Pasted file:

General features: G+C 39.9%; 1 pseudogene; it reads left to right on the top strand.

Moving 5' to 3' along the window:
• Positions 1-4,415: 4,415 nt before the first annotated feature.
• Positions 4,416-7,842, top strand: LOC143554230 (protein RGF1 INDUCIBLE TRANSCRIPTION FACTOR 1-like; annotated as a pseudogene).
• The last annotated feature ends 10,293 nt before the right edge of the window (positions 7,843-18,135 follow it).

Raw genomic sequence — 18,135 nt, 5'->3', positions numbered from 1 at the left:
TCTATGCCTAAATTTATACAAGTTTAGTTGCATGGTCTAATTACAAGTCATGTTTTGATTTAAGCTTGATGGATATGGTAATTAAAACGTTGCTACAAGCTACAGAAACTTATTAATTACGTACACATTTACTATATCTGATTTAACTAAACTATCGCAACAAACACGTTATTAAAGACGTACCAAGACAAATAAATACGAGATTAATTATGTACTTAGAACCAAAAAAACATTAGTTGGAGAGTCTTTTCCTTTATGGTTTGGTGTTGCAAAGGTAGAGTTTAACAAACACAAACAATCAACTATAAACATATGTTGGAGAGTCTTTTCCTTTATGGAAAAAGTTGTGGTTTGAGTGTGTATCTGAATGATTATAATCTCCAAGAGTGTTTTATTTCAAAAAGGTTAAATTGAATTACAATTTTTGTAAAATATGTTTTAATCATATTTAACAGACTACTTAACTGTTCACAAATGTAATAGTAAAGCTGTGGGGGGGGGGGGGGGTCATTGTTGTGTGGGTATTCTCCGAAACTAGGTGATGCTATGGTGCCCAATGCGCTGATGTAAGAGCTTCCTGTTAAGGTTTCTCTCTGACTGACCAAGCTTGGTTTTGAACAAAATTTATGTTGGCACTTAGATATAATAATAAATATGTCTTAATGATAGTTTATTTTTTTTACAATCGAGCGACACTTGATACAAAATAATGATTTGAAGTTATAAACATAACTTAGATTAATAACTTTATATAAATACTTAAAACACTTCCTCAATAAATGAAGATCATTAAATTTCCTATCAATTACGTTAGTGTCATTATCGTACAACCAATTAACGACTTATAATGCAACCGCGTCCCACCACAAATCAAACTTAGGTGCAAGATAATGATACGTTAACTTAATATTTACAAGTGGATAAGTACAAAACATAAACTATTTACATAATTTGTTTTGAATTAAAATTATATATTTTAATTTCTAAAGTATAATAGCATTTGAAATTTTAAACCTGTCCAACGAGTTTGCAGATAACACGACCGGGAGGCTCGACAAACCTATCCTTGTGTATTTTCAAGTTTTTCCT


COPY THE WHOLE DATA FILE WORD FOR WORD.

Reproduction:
General features: G+C 39.9%; 1 pseudogene; it reads left to right on the top strand.

Moving 5' to 3' along the window:
• Positions 1-4,415: 4,415 nt before the first annotated feature.
• Positions 4,416-7,842, top strand: LOC143554230 (protein RGF1 INDUCIBLE TRANSCRIPTION FACTOR 1-like; annotated as a pseudogene).
• The last annotated feature ends 10,293 nt before the right edge of the window (positions 7,843-18,135 follow it).

Raw genomic sequence — 18,135 nt, 5'->3', positions numbered from 1 at the left:
TCTATGCCTAAATTTATACAAGTTTAGTTGCATGGTCTAATTACAAGTCATGTTTTGATTTAAGCTTGATGGATATGGTAATTAAAACGTTGCTACAAGCTACAGAAACTTATTAATTACGTACACATTTACTATATCTGATTTAACTAAACTATCGCAACAAACACGTTATTAAAGACGTACCAAGACAAATAAATACGAGATTAATTATGTACTTAGAACCAAAAAAACATTAGTTGGAGAGTCTTTTCCTTTATGGTTTGGTGTTGCAAAGGTAGAGTTTAACAAACACAAACAATCAACTATAAACATATGTTGGAGAGTCTTTTCCTTTATGGAAAAAGTTGTGGTTTGAGTGTGTATCTGAATGATTATAATCTCCAAGAGTGTTTTATTTCAAAAAGGTTAAATTGAATTACAATTTTTGTAAAATATGTTTTAATCATATTTAACAGACTACTTAACTGTTCACAAATGTAATAGTAAAGCTGTGGGGGGGGGGGGGGGTCATTGTTGTGTGGGTATTCTCCGAAACTAGGTGATGCTATGGTGCCCAATGCGCTGATGTAAGAGCTTCCTGTTAAGGTTTCTCTCTGACTGACCAAGCTTGGTTTTGAACAAAATTTATGTTGGCACTTAGATATAATAATAAATATGTCTTAATGATAGTTTATTTTTTTTACAATCGAGCGACACTTGATACAAAATAATGATTTGAAGTTATAAACATAACTTAGATTAATAACTTTATATAAATACTTAAAACACTTCCTCAATAAATGAAGATCATTAAATTTCCTATCAATTACGTTAGTGTCATTATCGTACAACCAATTAACGACTTATAATGCAACCGCGTCCCACCACAAATCAAACTTAGGTGCAAGATAATGATACGTTAACTTAATATTTACAAGTGGATAAGTACAAAACATAAACTATTTACATAATTTGTTTTGAATTAAAATTATATATTTTAATTTCTAAAGTATAATAGCATTTGAAATTTTAAACCTGTCCAACGAGTTTGCAGATAACACGACCGGGAGGCTCGACAAACCTATCCTTGTGTATTTTCAAGTTTTTCCT